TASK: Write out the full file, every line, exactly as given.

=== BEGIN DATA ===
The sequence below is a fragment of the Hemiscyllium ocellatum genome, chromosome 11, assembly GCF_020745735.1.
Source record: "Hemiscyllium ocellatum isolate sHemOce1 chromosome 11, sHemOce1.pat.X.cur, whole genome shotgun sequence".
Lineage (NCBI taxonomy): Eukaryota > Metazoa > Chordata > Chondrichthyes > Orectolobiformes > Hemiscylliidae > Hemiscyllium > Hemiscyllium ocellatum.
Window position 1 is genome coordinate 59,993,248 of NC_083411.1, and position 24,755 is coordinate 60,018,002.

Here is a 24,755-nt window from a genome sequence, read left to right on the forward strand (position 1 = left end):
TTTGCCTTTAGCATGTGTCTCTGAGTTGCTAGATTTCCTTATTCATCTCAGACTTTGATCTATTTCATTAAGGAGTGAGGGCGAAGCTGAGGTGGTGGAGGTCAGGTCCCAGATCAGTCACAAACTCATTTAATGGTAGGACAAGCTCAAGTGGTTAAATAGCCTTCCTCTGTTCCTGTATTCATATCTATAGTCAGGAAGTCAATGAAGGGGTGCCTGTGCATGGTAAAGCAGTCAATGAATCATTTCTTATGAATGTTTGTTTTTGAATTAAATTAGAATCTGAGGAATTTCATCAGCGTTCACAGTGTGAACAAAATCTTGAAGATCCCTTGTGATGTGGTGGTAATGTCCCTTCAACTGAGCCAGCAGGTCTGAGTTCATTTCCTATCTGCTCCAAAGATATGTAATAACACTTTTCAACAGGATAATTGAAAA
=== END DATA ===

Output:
The sequence below is a fragment of the Hemiscyllium ocellatum genome, chromosome 11, assembly GCF_020745735.1.
Source record: "Hemiscyllium ocellatum isolate sHemOce1 chromosome 11, sHemOce1.pat.X.cur, whole genome shotgun sequence".
Lineage (NCBI taxonomy): Eukaryota > Metazoa > Chordata > Chondrichthyes > Orectolobiformes > Hemiscylliidae > Hemiscyllium > Hemiscyllium ocellatum.
Window position 1 is genome coordinate 59,993,248 of NC_083411.1, and position 24,755 is coordinate 60,018,002.

Here is a 24,755-nt window from a genome sequence, read left to right on the forward strand (position 1 = left end):
TTTGCCTTTAGCATGTGTCTCTGAGTTGCTAGATTTCCTTATTCATCTCAGACTTTGATCTATTTCATTAAGGAGTGAGGGCGAAGCTGAGGTGGTGGAGGTCAGGTCCCAGATCAGTCACAAACTCATTTAATGGTAGGACAAGCTCAAGTGGTTAAATAGCCTTCCTCTGTTCCTGTATTCATATCTATAGTCAGGAAGTCAATGAAGGGGTGCCTGTGCATGGTAAAGCAGTCAATGAATCATTTCTTATGAATGTTTGTTTTTGAATTAAATTAGAATCTGAGGAATTTCATCAGCGTTCACAGTGTGAACAAAATCTTGAAGATCCCTTGTGATGTGGTGGTAATGTCCCTTCAACTGAGCCAGCAGGTCTGAGTTCATTTCCTATCTGCTCCAAAGATATGTAATAACACTTTTCAACAGGATAATTGAAAA